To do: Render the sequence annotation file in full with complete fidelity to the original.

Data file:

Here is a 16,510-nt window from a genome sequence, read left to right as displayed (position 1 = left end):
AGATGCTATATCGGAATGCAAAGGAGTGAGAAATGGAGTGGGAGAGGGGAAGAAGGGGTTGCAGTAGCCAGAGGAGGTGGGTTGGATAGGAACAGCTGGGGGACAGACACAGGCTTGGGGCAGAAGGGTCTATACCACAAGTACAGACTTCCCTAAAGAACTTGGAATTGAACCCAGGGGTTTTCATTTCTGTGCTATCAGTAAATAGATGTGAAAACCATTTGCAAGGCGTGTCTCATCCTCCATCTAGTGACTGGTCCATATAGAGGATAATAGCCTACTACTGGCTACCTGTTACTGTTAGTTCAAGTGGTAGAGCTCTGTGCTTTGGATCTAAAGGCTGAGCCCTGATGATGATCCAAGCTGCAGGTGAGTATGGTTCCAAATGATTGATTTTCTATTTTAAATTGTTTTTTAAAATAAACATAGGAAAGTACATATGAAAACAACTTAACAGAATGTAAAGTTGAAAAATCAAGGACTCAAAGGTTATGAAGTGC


Here is a 16,510-nt window from a genome sequence, read left to right as displayed (position 1 = left end):
AGATGCTATATCGGAATGCAAAGGAGTGAGAAATGGAGTGGGAGAGGGGAAGAAGGGGTTGCAGTAGCCAGAGGAGGTGGGTTGGATAGGAACAGCTGGGGGACAGACACAGGCTTGGGGCAGAAGGGTCTATACCACAAGTACAGACTTCCCTAAAGAACTTGGAATTGAACCCAGGGGTTTTCATTTCTGTGCTATCAGTAAATAGATGTGAAAACCATTTGCAAGGCGTGTCTCATCCTCCATCTAGTGACTGGTCCATATAGAGGATAATAGCCTACTACTGGCTACCTGTTACTGTTAGTTCAAGTGGTAGAGCTCTGTGCTTTGGATCTAAAGGCTGAGCCCTGATGATGATCCAAGCTGCAGGTGAGTATGGTTCCAAATGATTGATTTTCTATTTTAAATTGTTTTTTAAAATAAACATAGGAAAGTACATATGAAAACAACTTAACAGAATGTAAAGTTGAAAAATCAAGGACTCAAAGGTTATGAAGTGC